According to a crypto tax specialist, modern parents must closely check their children’s gaming activities since some may be collecting a hefty tax bill.
Adam Saville-Brown, regional head of tax software provider Koinly, said that many are unaware that gains from play-to-earn (P2E) games are subject to the same tax repercussions as crypto trading and investment.
This is especially true for play-to-earn blockchain games that provide in-game tokens that can be exchanged on exchanges and therefore have real-world monetary worth.
Saville-Brown stated that a parent of a nine-year-old kid contacted him during the conference, concerned that his youngster was earning money via P2E games. However, the tax classification of P2E gaming gains can be complicated, at least in Australia.
Danny Talwar, the head of tax at Koinly, explained that in Australia if a person is playing a game to earn money, they are considered to be running a business and could face a complicated tax situation.
This is made more difficult because players might be investors or traders when playing these games.
According to the Australian Taxation Office, investors are liable for capital gains when they sell their assets. Still, traders engaging in the same activity would be considered selling shares in a business, and any profits would be taxed as ordinary income.
If users want to operate genuinely as a company and a business plan, then it will be taxed as a business. He cited the popular P2E game Axie Infinity as an example of a game that may be treated as a company for tax purposes since individuals use this game to earn a living.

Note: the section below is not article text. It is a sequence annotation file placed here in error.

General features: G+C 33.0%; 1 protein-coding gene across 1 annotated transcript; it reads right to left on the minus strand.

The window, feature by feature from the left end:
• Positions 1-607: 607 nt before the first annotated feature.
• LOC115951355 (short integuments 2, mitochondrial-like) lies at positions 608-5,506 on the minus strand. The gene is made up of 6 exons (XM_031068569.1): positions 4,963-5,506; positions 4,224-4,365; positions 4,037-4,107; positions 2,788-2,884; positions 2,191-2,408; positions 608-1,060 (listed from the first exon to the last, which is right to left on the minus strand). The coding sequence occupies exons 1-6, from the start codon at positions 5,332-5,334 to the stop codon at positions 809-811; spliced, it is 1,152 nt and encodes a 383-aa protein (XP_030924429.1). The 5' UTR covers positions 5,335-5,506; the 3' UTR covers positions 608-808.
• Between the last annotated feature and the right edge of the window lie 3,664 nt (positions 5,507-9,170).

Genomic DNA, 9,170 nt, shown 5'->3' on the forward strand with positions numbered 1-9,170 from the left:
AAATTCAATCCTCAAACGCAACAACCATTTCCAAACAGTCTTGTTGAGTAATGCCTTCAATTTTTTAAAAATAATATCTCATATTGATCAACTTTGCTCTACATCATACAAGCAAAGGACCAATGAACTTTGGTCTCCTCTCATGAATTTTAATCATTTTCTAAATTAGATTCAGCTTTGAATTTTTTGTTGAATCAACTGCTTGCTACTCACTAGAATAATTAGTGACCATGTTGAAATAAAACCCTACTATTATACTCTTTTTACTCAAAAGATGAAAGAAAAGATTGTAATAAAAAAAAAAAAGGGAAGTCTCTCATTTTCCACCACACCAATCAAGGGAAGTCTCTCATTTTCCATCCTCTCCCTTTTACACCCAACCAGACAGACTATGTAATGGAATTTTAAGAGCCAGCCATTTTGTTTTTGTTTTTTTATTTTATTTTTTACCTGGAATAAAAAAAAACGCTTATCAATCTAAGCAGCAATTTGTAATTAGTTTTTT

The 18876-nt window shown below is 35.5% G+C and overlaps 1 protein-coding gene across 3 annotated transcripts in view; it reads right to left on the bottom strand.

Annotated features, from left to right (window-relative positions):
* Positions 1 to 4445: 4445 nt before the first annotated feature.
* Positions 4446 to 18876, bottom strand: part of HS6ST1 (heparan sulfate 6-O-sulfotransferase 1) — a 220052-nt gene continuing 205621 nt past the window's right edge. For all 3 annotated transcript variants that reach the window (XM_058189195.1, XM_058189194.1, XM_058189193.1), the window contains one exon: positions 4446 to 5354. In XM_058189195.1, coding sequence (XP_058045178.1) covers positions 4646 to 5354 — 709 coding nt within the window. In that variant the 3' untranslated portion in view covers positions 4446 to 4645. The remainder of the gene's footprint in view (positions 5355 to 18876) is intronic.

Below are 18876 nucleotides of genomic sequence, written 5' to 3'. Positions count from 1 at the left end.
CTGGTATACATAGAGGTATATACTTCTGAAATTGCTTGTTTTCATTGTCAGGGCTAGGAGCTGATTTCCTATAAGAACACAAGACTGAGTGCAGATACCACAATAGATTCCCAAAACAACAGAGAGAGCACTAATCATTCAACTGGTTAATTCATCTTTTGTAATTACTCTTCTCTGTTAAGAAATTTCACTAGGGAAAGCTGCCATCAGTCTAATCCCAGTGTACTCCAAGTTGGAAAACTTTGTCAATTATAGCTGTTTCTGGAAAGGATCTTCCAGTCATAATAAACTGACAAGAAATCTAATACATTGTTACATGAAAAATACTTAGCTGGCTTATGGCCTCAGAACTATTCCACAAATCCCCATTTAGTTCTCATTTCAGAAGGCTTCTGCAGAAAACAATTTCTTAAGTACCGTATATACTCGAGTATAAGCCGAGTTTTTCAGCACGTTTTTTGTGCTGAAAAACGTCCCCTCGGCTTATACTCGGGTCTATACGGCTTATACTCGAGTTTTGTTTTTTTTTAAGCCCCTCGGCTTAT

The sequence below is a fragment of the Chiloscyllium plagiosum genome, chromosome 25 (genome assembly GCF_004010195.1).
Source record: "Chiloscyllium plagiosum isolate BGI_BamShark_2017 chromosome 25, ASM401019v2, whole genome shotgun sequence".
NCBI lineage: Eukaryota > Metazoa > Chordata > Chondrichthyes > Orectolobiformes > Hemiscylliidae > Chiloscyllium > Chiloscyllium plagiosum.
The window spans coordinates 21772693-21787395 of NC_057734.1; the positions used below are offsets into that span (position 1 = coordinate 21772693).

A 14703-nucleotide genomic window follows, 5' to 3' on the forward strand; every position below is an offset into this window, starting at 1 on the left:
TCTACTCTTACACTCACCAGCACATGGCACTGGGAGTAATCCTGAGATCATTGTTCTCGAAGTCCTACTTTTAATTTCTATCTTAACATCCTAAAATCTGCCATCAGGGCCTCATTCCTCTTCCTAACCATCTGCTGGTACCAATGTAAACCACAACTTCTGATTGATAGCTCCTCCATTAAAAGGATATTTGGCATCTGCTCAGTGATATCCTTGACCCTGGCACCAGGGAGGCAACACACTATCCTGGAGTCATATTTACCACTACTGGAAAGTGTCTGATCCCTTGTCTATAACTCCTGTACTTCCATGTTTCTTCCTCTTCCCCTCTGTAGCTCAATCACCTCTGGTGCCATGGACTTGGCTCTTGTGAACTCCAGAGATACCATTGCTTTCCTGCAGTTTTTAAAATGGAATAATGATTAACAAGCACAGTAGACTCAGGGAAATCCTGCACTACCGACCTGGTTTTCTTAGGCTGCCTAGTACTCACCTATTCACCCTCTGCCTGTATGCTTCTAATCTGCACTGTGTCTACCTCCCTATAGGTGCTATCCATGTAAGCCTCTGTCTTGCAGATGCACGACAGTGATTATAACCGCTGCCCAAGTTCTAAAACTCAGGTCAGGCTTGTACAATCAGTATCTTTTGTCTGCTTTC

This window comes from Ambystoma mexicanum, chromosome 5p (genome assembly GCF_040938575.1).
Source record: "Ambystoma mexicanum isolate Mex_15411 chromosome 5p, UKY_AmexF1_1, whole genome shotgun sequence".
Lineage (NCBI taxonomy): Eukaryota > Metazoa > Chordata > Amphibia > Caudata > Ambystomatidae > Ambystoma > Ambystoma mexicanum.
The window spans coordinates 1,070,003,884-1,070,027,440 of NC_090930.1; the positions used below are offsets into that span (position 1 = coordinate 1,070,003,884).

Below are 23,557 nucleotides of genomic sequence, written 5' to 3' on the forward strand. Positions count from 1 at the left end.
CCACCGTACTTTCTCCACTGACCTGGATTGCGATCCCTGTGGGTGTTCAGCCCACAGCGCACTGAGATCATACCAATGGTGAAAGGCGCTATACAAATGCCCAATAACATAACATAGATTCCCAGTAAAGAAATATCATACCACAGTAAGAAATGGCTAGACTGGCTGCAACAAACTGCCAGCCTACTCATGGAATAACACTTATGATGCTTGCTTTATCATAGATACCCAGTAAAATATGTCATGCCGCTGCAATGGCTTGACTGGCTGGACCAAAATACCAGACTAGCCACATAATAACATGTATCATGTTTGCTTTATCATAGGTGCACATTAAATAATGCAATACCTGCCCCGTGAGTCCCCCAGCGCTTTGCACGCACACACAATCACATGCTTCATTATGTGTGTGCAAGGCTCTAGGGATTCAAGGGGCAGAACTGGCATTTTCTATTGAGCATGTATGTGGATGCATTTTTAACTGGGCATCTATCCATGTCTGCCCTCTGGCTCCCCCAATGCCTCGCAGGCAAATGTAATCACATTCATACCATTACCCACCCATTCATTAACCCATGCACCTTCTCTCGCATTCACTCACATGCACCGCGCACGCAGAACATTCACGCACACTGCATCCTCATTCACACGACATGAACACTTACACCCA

P2E game Axie Infinity. Image:
The tax expert suggested that how one “should be treated from a tax perspective, all gets very complicated without guidance.”
When you bring in the additional issue of children under 18 playing games to earn a living and generating in-game value, this creates a market with tax repercussions that individuals are unaware of.
Similar circumstances might occur in the United States. Artav at Law, a law firm in the United States, asserts that issues arise because not all P2E profits are the same.
There is ambiguity because what and how the game rewards the player influences the sort of taxes the player must pay. The U.S. law firm claimed that regardless of whether it is referred to as a token, cryptocurrency, or virtual money, a native token is taxable as intangible property and is subject to capital gains tax, which the Internal Revenue Service (IRS) has maintained since at least 2014.
Nevertheless, if you earn crypto tokens as part of a play-to-earn game, the value of such crypto is taxed as regular income.